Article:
Top ten steps to reduce check fraud risk

September 29, 2011

Has your company been subject to check fraud? Chances are you will at some point. 71% or organizations experienced attempted or actual payment fraud in 2010. This can result in thousands of dollars in losses to your business, and, in some cases, even bankruptcy. A U.S. Chamber of Commerce survey reports that one-third of business bankruptcies are due to employee theft. The greatest financial losses from payment fraud are attributed to checks as they remain the most widely used payment methods for businesses.

The good news is that you can take proactive measures to protect your company against check and paymentfraud. Following are a few suggestions that can be implemented in your

  1. Have the employee who opens the mail immediately stamp the “For Deposit Only” endorsement on the back of each check received.
  2. Segregate duties of invoice payment approval, check preparation, check signing, and bank reconciliation to different individuals with your organization.
  3. Implement direct deposit for vendors and employee checks.
  4. Implement Positive Pay with your bank for both Accounts Payable and Payroll.
  5. Create a budget and compare the actual results against it regularly – at least quarterly, if not monthly.
  6. Review monthly financial reports with budget, year to day and prior year comparisons.
  7. Actively participate in the approval, review and oversight functions of your company.
  8. Require that bank statements and copies of checks remain available for review and check them periodically.
  9. Require that bank reconciliation be performed within the accounting system – not on a spreadsheet or manually and by a person that does not write the checks and make bank deposits.
  10. Require two signatures on all checks over a specific high dollar amount.

What else can I do?

  • Configure your network and financial software so only certain printers can print certain types of forms (easy to do for most financial software)
  • Be mindful of certain “red flag” behavior in employees, such as them living beyond their means, experiencing financial difficulties, or unwilling to share duties or refusing to take a vacation.
  • Purchase adequate fidelity bond coverage on all employees who handle cash.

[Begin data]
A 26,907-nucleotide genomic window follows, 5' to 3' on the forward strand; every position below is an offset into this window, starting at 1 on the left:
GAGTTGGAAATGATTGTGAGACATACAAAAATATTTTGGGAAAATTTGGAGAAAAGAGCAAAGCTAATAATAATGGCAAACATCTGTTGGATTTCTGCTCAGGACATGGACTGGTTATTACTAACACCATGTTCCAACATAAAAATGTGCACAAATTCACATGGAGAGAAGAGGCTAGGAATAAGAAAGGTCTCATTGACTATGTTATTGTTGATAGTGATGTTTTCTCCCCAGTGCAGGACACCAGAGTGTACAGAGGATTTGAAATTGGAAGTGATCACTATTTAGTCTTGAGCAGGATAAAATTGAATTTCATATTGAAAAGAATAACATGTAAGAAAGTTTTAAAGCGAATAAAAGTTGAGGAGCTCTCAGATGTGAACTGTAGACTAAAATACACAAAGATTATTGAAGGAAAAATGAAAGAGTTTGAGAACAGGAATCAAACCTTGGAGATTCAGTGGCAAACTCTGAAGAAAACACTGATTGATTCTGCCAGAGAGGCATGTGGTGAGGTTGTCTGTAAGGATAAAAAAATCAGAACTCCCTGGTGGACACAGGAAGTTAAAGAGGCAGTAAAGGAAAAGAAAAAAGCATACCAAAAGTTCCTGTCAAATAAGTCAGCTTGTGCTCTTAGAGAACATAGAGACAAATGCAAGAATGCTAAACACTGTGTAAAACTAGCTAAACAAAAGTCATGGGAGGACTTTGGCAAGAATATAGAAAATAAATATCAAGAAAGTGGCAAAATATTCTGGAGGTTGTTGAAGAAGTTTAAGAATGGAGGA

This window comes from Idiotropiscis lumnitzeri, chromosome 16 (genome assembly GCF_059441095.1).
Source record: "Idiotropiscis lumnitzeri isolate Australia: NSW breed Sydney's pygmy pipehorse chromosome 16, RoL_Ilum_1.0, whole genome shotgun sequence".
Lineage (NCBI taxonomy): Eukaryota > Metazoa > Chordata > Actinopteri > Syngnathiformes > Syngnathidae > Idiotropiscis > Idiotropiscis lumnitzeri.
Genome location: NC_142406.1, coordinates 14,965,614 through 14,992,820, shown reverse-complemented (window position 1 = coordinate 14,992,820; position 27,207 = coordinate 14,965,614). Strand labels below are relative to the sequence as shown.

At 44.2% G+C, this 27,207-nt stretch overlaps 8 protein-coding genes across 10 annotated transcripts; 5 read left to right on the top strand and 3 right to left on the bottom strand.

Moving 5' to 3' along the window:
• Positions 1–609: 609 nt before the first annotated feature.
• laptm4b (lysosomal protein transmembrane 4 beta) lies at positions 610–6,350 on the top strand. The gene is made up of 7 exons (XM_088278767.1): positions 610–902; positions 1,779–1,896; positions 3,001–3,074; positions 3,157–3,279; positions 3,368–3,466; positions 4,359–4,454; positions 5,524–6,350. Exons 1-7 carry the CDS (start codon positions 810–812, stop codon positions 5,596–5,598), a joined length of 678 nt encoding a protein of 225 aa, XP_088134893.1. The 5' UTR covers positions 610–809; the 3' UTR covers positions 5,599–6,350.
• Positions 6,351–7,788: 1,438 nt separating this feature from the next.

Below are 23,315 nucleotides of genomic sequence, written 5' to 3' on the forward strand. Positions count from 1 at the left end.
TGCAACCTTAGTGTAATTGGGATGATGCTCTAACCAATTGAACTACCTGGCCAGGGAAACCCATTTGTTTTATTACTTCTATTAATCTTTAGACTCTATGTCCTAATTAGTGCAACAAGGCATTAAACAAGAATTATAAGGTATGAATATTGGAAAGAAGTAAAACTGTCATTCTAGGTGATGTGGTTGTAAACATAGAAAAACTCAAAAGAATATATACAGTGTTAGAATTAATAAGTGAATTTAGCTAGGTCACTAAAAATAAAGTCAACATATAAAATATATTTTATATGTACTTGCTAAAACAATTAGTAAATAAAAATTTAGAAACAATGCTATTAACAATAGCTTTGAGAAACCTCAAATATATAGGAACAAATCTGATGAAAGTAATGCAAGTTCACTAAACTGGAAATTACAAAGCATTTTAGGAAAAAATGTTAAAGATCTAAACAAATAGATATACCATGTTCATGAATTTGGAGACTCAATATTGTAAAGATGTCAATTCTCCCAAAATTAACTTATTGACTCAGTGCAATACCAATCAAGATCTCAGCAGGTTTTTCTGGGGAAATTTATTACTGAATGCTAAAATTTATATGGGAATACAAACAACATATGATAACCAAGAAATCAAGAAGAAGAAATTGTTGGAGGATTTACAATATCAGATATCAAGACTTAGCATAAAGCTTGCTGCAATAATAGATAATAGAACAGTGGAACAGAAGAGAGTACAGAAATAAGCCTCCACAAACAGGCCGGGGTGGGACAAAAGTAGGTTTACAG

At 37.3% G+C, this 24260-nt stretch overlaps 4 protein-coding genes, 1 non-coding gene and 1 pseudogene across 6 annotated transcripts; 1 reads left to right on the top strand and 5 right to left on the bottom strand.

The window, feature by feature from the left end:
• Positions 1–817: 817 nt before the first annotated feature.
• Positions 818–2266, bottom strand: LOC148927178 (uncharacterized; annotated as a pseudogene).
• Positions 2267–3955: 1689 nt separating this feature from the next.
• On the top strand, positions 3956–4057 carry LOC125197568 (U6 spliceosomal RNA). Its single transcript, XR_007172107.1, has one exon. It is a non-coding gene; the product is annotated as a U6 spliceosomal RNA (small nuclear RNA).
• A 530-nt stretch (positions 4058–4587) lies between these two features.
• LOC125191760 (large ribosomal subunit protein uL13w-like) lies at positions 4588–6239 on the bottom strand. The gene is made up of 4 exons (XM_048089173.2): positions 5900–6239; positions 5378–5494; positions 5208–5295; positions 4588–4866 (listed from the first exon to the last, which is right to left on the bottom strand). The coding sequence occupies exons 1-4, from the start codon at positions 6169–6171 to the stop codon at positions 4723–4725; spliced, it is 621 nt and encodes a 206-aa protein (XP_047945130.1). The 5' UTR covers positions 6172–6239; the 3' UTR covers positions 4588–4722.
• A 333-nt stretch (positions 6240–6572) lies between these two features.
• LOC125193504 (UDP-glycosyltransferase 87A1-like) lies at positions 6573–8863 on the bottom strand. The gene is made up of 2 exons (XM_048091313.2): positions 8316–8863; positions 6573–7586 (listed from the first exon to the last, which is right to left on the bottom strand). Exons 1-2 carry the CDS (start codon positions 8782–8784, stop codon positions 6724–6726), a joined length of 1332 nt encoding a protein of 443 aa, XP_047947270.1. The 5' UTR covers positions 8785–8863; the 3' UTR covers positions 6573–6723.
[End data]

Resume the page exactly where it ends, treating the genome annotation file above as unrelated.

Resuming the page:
• Implement and enforce a company credit card usage policy. This policy should include who can use the cards, for what purposes and require original receipts.
  • Implement and enforce a detailed expense reimbursement policy. Require original receipts, as well as date, location, purpose and amount.

Topics: Featured, Business Best Practices, Management, Blog Posts, Risk Management, Accounting & Finance

Lillian Aaron

Accounting Software Consultant, Porte Brown CPA

Lillian is a business adviser with more than 30 years of experience assisting small to medium businesses prosper by selecting the correct business accounting tools based on their specific needs. Her specialty is in process workflow—helping companies gain efficiency in their operations. Businesses seek her help when they have outgrown their basic accounting systems and are ready for a customized, robust solution that is still affordable. Lillian is an expert in a number of systems including Traverse ERP, Open Systems, and QuickBooks Enterprise and Method CRM. Specialties: Traverse Accounting Software, Open Systems Accounting Software (OSAS), QuickBooks Enterprise, Method CRM Her clients say, “Lillian is my go-to person when it comes to accounting software. She has a deep knowledge of available options and takes time to understand the needs of her clients,” “I found her to be of the highest integrity and extremely knowledgeable,” and “She is always willing to go the extra mile to make sure that her clients get exactly the solution they need.”
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